¶ Neurologic conditions include altered mental status, such as dizziness, drowsiness, and muscle weakness; gastrointestinal conditions such as abdominal pain, diarrhea, gastrointestinal bleeding, loss of appetite, nausea, and vomiting; respiratory conditions such as acute bronchitis, chest congestion, difficulty breathing, sore throat, influenza-like illness, nasal congestion, otitis media, shortness of breath, upper respiratory infection, wheezing; and dermatologic conditions (e.g., rash).
** 45 C.F.R. part 46.102(l)(2), 21 C.F.R. part 56; 42 U.S.C. Sect. 241(d); 5 U.S.C. Sect. 552a; 44 U.S.C. Sect. 3501 et seq.
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- Backer LC, Fleming LE, Rowan A, et al. Recreational exposure to aerosolized brevetoxins during Florida red tide events. Harmful Algae 2003;2:19–28. https://doi.org/10.1016/S1568-9883(03)00005-2external icon
- Kirkpatrick B, Fleming LE, Backer LC, et al. Environmental exposures to Florida red tides: effects on emergency room respiratory diagnoses admissions. Harmful Algae 2006;5:526–33. https://doi.org/10.1016/j.hal.2005.09.004external icon PMID:20357898external icon
- Environmental Protection Agency. Causes of CyanoHABs. Washington, DC: Environmental Protection Agency; 2021. https://www.epa.gov/cyanohabs/causes-cyanohabsexternal icon
- CDC. Harmful algal bloom (HAB)-associated illness: causes and ecosystem impacts. Atlanta, GA: US Department of Health and Human Services, CDC; 2021. https://www.cdc.gov/habs/environment.html
- 6.CDC. National Syndromic Surveillance Program (NSSP): syndromic data critical to COVID-19. Atlanta, GA: US Department of Health and Human Services, CDC; 2021. https://www.cdc.gov/nssp/index.html
- Roberts VA, Vigar M, Backer L, et al. Surveillance for harmful algal bloom events and associated human and animal illnesses—one health harmful algal bloom system, United States, 2016–2018. MMWR Morb Mortal Wkly Rep 2020;69:1889–94. https://doi.org/10.15585/mmwr.mm6950a2external icon PMID:33332289external icon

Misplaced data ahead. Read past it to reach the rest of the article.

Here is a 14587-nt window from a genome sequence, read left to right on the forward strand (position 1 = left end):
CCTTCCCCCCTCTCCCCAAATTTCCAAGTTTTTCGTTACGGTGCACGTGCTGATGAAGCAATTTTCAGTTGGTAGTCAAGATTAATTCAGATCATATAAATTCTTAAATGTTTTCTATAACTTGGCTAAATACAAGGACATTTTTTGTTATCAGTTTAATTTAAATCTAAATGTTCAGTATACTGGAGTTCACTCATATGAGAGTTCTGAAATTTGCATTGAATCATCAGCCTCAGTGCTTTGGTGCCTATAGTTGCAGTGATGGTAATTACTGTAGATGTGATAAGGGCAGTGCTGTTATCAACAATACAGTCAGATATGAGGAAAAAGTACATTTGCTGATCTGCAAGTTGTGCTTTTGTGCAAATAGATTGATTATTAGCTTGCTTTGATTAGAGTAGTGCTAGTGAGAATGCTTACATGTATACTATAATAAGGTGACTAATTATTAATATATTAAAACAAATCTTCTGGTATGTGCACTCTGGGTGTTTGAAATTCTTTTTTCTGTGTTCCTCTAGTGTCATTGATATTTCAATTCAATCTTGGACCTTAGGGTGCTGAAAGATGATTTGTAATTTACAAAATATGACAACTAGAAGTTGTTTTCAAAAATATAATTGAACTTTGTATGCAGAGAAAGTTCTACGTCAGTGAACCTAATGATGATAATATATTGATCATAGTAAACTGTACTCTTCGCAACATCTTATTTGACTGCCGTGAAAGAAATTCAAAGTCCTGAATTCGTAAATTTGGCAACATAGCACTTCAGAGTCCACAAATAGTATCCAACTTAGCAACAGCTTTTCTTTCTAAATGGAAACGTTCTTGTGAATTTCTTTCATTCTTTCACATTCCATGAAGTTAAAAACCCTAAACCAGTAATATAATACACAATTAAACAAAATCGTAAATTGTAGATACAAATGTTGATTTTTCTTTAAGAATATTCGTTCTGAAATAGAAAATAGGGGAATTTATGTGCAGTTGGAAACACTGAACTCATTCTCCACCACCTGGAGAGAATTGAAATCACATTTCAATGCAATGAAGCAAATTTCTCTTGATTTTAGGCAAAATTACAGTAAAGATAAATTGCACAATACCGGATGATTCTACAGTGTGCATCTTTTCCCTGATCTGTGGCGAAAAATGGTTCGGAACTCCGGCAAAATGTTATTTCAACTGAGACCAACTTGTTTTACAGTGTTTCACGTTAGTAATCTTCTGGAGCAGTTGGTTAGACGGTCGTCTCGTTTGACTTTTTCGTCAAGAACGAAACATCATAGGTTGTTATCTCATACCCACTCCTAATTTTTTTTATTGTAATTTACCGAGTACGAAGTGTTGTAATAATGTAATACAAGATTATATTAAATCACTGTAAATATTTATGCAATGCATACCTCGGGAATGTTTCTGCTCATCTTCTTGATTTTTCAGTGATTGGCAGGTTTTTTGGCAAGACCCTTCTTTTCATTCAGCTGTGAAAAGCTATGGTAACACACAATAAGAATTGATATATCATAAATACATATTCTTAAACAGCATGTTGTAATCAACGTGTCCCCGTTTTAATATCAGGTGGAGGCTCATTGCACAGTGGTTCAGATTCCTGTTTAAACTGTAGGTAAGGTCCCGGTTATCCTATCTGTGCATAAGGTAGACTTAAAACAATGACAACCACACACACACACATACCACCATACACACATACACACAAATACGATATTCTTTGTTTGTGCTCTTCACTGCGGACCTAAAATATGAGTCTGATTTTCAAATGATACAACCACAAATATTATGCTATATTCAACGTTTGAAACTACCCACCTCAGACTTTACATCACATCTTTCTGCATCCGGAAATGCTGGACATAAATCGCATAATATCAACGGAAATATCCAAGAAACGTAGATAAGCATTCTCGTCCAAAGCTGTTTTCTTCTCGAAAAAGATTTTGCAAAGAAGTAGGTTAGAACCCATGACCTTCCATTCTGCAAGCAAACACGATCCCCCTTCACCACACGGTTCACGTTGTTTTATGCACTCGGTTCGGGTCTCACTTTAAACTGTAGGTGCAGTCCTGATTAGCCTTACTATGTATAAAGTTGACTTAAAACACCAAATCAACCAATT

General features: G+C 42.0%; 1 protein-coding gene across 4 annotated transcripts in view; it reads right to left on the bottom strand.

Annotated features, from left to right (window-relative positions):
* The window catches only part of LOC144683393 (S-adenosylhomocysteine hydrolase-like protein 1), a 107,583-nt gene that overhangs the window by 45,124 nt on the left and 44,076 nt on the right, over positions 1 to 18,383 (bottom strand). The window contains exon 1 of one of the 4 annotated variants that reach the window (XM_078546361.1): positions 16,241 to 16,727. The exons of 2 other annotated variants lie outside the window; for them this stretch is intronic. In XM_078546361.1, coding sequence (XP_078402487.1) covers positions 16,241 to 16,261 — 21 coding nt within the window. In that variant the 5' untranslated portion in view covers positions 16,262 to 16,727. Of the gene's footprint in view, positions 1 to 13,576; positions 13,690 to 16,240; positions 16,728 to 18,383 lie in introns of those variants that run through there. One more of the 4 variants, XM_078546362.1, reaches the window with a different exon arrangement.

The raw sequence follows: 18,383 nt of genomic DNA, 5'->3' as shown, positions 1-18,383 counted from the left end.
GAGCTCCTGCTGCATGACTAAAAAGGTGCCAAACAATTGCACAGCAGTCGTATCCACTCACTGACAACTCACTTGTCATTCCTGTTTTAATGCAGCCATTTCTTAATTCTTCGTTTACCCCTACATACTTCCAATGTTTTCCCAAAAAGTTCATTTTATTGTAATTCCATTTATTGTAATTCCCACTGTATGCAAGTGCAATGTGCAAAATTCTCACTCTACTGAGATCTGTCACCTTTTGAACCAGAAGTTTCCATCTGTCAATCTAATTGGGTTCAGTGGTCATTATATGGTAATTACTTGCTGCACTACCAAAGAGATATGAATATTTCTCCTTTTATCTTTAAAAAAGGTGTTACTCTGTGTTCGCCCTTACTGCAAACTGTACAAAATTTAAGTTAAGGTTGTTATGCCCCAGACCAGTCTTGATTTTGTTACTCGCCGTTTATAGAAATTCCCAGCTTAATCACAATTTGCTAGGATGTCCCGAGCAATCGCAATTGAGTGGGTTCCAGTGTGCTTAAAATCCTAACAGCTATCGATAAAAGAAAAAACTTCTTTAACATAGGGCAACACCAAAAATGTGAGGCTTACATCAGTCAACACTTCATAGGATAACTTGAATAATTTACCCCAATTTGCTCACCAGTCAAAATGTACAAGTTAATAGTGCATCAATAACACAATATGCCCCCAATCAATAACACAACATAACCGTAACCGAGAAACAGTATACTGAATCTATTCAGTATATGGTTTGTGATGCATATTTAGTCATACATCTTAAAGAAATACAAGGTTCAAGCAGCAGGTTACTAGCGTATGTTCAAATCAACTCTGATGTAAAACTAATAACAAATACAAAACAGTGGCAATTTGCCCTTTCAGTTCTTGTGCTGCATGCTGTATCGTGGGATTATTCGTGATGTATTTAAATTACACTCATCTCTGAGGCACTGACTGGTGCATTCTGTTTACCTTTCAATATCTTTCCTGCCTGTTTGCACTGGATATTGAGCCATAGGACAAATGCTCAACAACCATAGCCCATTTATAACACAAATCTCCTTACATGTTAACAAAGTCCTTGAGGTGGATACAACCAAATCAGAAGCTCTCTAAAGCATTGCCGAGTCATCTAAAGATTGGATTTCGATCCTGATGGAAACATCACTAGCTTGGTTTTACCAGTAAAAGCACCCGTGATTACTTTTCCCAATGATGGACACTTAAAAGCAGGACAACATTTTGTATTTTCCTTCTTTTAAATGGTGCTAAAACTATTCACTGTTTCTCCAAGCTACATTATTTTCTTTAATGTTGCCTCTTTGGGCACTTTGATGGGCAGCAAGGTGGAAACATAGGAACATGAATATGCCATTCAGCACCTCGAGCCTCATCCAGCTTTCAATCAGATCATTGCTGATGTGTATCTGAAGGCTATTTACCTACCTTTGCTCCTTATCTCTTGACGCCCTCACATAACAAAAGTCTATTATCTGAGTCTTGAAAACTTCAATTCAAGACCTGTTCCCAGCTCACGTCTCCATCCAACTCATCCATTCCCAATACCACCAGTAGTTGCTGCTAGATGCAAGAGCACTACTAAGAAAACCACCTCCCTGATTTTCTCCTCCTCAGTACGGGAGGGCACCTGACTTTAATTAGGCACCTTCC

- Lavery AM, Backer LC, Daniel J. Evaluation of electronic health records to monitor illness from harmful algal bloom exposure in the United States. J Environ Health 2021;83.9:8-14. https://www.neha.org/sites/default/files/jeh/JEH5.21-Feature-Evaluation-Electronic-Health-Records.pdfpdf iconexternal icon
- National Ocean Service. Fall 2018 red tide event that affected Florida and the Gulf Coast. Silver Spring, MD; US Department of Commerce, National Oceanic and Atmospheric Administration, National Ocean Service; 2021. https://oceanservice.noaa.gov/hazards/hab/florida-2018.htmlexternal icon
FIGURE. Harmful algal bloom exposure–associated emergency department visits among all emergency department visits, by month — National Syndromic Surveillance Program, United States, 2017–2019*
* Percentage of all emergency department visits in the National Syndromic Surveillance Program was utilized to account for the increasing number of facilities contributing data to the National Syndromic Surveillance Program.
|Syndrome type||No. (%)*|
Suggested citation for this article: Lavery AM, Backer LC, Roberts VA, DeVies J, Daniel J. Evaluation of Syndromic Surveillance Data for Studying Harmful Algal Bloom-Associated Illnesses — United States, 2017–2019. MMWR Morb Mortal Wkly Rep 2021;70:1191–1194. DOI: http://dx.doi.org/10.15585/mmwr.mm7035a2external icon.